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the Australian Dental Association
Written by the Australian Dental Association, Oct 14, 2022
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One in nine Australians have asthma - this is about 2.7 million people. People with asthma may be at higher risk of tooth decay, tooth erosion, gum disease and oral thrush. This increased risk is mainly associated with having a dry mouth due to a decrease in the amount of saliva within the mouth. A dry mouth can be caused by an increase in mouth breathing, rather than breathing through the nose, and/or as a side-effect of medications used to treat asthma.

Oral thrush

Oral thrush is a fungal infection that can occur in and around the mouth and throat. It is also known as oral candidiasis, and is mostly caused by an overgrowth of fungal yeast called candida albicans.

For people with asthma, oral thrush can be associated with the use of corticosteroid inhalers. In particular among patients that take high doses regularly from their inhaler.

Symptoms of oral thrush can include white patches of plaque on soft tissues in the mouth, such as the tongue, that can often be wiped off, leaving behind red areas that may bleed slightly.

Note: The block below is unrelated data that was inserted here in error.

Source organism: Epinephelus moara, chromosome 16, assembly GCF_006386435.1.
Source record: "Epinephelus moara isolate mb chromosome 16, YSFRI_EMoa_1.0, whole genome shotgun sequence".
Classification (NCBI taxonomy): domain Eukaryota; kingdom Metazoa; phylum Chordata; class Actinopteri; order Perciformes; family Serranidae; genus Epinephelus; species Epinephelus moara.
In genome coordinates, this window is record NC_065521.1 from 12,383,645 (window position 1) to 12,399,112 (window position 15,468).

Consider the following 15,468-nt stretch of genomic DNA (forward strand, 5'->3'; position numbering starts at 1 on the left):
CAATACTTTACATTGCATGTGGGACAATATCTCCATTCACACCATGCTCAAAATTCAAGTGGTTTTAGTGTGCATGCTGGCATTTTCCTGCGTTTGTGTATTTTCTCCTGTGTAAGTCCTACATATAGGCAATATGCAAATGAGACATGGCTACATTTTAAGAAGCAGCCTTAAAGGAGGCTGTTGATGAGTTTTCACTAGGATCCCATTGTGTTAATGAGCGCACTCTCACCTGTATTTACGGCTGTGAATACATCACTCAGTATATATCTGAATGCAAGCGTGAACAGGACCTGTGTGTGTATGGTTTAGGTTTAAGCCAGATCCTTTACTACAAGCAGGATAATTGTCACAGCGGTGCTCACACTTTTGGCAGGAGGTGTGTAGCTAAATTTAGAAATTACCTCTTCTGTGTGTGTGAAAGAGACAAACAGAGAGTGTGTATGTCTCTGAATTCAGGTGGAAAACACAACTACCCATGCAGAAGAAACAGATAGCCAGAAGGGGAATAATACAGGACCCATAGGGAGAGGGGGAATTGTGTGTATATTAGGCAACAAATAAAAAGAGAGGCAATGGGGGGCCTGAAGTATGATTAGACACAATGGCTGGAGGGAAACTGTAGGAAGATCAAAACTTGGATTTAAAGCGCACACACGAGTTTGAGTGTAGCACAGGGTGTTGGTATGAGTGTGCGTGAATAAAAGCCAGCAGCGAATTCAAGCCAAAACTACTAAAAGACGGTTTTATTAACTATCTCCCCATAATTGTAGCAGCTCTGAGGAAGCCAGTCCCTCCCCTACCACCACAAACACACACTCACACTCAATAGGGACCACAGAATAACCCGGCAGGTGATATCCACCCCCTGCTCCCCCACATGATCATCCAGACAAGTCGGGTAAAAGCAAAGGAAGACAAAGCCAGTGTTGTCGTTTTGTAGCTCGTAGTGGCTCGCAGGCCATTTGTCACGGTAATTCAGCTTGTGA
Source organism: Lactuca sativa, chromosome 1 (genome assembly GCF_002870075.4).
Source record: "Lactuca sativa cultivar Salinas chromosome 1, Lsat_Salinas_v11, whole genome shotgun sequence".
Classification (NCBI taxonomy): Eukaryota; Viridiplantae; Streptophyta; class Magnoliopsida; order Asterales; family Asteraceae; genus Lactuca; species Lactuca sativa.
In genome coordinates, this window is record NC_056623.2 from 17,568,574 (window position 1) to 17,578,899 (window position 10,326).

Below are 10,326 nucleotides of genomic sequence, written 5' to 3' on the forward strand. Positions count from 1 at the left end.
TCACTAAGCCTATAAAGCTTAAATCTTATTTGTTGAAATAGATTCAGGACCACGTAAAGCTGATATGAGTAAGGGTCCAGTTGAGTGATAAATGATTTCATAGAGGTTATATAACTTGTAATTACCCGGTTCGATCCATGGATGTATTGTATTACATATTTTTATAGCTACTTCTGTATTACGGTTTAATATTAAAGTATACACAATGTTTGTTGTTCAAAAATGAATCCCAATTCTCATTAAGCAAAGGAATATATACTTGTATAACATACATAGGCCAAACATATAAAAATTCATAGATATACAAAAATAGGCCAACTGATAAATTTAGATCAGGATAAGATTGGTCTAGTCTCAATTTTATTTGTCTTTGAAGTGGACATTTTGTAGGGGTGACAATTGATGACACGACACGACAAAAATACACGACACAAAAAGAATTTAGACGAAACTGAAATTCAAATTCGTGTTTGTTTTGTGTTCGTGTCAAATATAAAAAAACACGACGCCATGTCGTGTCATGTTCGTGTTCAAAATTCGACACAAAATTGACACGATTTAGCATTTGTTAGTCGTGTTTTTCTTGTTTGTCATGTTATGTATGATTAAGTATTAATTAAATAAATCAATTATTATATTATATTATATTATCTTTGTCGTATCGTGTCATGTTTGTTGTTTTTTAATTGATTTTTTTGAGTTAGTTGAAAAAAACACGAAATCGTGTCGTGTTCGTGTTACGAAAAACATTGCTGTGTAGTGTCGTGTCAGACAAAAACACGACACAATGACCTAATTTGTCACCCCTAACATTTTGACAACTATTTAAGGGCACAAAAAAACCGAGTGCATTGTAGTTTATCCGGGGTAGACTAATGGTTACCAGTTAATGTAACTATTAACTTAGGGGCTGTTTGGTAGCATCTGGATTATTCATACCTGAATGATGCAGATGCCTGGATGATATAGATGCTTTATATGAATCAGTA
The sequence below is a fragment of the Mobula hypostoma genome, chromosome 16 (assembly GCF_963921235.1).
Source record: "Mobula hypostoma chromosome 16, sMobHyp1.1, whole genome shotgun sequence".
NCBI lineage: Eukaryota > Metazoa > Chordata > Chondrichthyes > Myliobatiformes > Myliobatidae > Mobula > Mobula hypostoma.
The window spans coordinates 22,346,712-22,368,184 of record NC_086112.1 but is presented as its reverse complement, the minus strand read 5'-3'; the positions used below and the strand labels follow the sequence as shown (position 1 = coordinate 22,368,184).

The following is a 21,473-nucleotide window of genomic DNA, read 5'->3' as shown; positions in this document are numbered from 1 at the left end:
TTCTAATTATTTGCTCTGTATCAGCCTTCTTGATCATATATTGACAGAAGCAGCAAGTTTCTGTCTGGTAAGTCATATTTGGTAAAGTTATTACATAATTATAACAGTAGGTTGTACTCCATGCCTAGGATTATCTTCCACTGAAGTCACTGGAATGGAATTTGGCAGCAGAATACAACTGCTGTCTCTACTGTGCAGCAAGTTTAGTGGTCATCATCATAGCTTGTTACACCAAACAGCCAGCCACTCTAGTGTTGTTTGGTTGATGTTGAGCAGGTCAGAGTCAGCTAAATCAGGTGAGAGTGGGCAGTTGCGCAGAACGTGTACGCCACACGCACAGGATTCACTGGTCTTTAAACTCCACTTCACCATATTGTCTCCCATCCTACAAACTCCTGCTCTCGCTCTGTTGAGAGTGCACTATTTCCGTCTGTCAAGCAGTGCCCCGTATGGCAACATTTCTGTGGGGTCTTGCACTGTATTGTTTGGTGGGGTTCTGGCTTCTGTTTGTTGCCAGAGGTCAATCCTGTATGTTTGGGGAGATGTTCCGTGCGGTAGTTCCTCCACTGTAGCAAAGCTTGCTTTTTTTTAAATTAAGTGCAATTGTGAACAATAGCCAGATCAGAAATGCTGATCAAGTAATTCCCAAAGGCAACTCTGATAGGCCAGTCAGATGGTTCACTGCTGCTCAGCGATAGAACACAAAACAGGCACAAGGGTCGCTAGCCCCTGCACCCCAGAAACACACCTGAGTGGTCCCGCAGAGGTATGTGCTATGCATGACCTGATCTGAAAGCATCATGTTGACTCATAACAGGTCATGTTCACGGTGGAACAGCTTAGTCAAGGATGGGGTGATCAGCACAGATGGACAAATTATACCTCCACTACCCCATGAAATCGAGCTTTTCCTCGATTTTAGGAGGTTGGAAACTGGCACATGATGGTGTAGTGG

Beta-2 agonist inhalers that are used to treat asthma symptoms have been shown to affect the amount of saliva that is produced causing a decrease in saliva in the mouth. Less saliva in the mouth can cause a dry mouth. This can be associated with higher amounts of oral candida which cause oral thrush.  

Ways to prevent oral thrush associated with asthma.

  • After using an asthma inhaler, rinse your mouth with water or fluoridated mouthwash. 
  • Use of a spacer device.
  • Increase the amount of saliva in the mouth.
  • Stay hydrated by drinking water.
  • Chew sugar-free chewing gum to help stimulate saliva flow.
Oral thrush does need to be diagnosed via a swab sample from inside your mouth. The swab is sent to a laboratory to be examined under a microscope to confirm the diagnosis.

Tooth erosion

The beta-2 agonist and inhaler medications used to manage asthma can cause a decrease in saliva production and flow into the mouth. As well they cause the dental plaque which is the soft sticky coat of bacteria found on teeth, to become acidic. These factors increase the risk of developing tooth decay or tooth erosion.

As well, people with asthma may also more commonly experience gastroesophageal reflux which can contribute to dental erosion.

Protecting your mouth

It is important to be using the correct technique when using an inhaler to manage your asthma. This can help to minimise side effects within the mouth.

Using a spacer with your inhaler helps to deliver the medication directly into the lungs. Less medication is deposited on the surface of the teeth, and soft tissues of the mouth and throat.

After using an inhaler, you should not brush your teeth immediately as the tooth enamel may be weakened from the acidic pH of the inhaler. Applying pressure to the teeth with a toothbrush at this time can lead to greater tooth wear over time. During this time while waiting to brush, try rinsing with water or fluoridated mouthwash. After teeth are exposed to very acidic sources, it is best to wait at least 60 minutes before brushing.

See your dentist regularly. Be sure to let them know if you have asthma or use medications for prevention or treatment.